Director: Tsutomu Mizushima
Screenplay: Ryou Higaki
Based on the serial novel by Yukito Ayatsuji
Voice Actors: Atsushi Abe (as Kōichi Sakakibara); Natsumi Takamori (as Mei Misaki); Ai Nonaka (as Yukari Sakuragi); Hiroaki Hirata (as Tatsuji); Kazutomi Yamamoto (as Mochizuki); Madoka Yonezawa (as Izumi Akazawa)
Synopsis: in 1998, high school student Kōichi Sakakibara starts late at his new school. To his surprise a girl in his class, a mysterious figure with an eye patch called Mei Misaki, is completely ignored by everyone else in the class baring him, a complete non-entity even to the teacher. He learns that specific class, Class 3-3, has been cursed. Back in 1972, a student died only for the class to pretend they were still alive, their ghostly image appearing in the graduation photo. To the horror of every class 3 onward, an extra student always appears on the class list, one that is already dead, and the students and their loved ones die in violent fashions once every month for the whole year. Mei is central to a way to ward off the curse, dictated this year by the chosen student countermeasure leader Izumi Akazawa, but as Kōichi desires to learn more about the curse, and refuses to follow the rules by talking to Mei, there is more to the curse which emphasises how the students could turn on each other if their lives depended on it.
Another is part of the same horror template of live action films like Ringu (1998), folklore or urban legends usually with horrible demises for the victims affected by them. Even in the modern day, though the story is set in 1998, folklore of curses manage to survive in pop culture in such tales. Like Ringu, it's based on a novel and there's also a live action feature film version of Another making it a franchise too. The series takes its time to build up and explain what's going on, a slow burn to the point the first two episodes are very sedate. Only some underlining issues existing are fed to you as Kōichi figures out something is amiss. Not so long after the first two episodes things get gristly.
The best part of Another for three-quarters of its length are these characters in dealing with the curse. Paranoia starts to grow and to deal with it an extreme form of social out casting is used. The series never goes as far with this as it should, but with its matter-of-fact tone, what is there is immensely entertaining. The characters are clichés but this isn't a problem, as clichéd as characters in American slasher films to British period horror films. Kōichi is your typical, quite male protagonist who in this case suffered from a collapsed lung and has lived all his life without a mother, who died giving birth to him. There's the jock, a little dumb and cocky but kind at heart, the nerdy girl with glasses, and in Izumi, the countermeasure group leader with giant red haired pigtails, even the vague colour of the tsundere, a female character who hides a slowly growing affection for someone through a cold and even aggressive personality, only modified here by the fact her coldness is from concern of protecting her classmates. They exist to play the stereotypes, but like the best, you still like them all, and dread anything harmful happening to them.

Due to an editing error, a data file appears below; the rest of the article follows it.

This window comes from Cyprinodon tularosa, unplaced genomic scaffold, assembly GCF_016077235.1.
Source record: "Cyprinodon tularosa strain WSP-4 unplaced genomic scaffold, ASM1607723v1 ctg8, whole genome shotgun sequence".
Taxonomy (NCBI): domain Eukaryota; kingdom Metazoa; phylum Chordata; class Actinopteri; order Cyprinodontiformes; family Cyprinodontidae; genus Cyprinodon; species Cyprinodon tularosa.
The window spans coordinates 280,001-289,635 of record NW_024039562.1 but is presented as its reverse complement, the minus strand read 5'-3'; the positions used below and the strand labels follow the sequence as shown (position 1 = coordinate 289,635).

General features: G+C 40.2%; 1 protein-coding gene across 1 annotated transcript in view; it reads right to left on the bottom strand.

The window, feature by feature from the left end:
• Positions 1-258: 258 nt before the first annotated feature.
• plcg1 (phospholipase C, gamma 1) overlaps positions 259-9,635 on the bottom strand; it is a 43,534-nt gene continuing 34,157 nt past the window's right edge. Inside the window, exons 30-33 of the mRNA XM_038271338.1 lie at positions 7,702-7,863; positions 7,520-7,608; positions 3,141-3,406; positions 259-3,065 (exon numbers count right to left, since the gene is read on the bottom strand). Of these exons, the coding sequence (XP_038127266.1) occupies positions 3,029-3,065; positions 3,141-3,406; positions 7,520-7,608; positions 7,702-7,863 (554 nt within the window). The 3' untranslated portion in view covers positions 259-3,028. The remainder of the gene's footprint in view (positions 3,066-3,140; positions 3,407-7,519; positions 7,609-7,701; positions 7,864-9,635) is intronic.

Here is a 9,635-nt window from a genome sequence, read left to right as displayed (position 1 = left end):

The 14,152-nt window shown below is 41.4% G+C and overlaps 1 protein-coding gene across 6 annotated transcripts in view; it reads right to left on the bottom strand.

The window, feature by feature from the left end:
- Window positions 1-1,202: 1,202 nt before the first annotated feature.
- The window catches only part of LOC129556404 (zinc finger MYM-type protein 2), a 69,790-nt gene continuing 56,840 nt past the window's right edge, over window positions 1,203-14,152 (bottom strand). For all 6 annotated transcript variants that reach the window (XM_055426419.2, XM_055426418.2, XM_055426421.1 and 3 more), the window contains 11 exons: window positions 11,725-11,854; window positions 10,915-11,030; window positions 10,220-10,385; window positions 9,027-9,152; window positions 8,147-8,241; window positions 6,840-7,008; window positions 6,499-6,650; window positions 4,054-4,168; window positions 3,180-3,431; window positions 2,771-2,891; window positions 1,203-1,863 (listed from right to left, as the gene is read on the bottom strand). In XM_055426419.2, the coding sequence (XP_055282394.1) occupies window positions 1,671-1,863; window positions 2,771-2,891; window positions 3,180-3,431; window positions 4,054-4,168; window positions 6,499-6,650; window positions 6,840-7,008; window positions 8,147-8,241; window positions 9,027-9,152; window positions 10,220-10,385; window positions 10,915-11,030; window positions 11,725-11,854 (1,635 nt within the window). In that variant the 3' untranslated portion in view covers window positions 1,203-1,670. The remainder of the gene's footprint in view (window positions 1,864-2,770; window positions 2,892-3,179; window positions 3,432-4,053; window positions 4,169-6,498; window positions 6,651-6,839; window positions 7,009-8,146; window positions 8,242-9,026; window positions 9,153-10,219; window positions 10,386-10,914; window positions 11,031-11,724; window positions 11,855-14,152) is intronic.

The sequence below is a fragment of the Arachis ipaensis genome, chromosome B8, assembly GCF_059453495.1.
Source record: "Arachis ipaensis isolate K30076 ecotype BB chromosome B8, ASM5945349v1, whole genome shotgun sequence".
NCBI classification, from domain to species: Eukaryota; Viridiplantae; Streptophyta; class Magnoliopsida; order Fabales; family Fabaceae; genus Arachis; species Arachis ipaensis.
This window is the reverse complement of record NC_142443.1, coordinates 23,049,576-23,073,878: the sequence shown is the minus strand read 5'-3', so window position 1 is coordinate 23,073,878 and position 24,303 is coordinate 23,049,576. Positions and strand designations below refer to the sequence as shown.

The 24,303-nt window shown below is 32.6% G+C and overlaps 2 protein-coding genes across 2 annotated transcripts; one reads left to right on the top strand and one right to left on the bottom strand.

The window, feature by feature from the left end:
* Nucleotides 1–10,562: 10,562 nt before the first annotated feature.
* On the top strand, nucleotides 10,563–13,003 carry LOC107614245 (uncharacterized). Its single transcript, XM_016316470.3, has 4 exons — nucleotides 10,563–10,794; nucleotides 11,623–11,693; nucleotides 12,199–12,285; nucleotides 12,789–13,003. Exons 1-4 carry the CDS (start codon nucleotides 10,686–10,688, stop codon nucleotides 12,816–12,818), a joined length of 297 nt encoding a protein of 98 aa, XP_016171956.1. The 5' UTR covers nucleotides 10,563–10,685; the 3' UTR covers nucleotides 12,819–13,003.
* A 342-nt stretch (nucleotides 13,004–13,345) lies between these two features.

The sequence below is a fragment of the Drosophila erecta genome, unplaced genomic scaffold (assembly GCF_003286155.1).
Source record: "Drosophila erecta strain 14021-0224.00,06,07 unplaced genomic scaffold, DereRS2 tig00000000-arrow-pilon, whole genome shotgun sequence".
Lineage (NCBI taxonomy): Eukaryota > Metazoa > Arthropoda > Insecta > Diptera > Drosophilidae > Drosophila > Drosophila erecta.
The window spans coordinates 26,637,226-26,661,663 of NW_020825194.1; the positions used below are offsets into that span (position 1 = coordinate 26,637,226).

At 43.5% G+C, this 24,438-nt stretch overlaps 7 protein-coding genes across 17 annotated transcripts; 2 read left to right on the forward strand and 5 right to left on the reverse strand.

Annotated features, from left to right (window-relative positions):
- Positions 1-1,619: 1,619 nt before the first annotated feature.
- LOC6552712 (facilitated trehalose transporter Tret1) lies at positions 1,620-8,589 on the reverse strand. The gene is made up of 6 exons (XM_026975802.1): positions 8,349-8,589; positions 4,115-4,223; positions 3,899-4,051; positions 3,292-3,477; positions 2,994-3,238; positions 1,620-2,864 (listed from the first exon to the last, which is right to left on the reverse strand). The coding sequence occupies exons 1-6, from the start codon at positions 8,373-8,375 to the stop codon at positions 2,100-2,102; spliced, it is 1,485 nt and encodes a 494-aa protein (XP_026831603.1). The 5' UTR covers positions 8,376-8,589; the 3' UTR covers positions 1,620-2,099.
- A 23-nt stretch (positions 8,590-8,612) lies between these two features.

Like many a male protagonist in modern day anime, Kōichi is the least interest character of them all, and for all the terrible examples and crass depictions of them in anime, I've found the female characters in most shows are the most interesting, two in particular out of everyone else who get the most screen time. The aforementioned Izumi could've been more interesting, heading up the machinations of Class 3-3 to protect itself even through a cruel act. Sadly the series closes her story in a terrible way, but for a side character you want more about her like such a seemingly closed hearted character should radiate for a viewer. The other, who's the female protagonist and the potential love interest for Kōichi, is Mei, the complete outcast with a strange personality and a mind firmly in an entirely different reality, who hates mobile phones and speaks with an incredibly distant intonation to her voice. Living with a mother at home that's also an exhibit space for macabre, realistic dolls, there's a surprising amount of female outcasts, potential goths and miscreants the more post-2000s anime I view, and it's for the better as someone like Mei, even though she's meant to be cute in her apathy, is a lot more interesting as a result. It's a hell of a lot more interesting than a Belldandy from Oh My Goddess! who doesn't even have a distinction of herself away from the male protagonist, only existing in context to him. A character like this is why it feels like female voice actors for me, in English or Japanese scripts, probably get more dramatic meat to chew on than their male peers.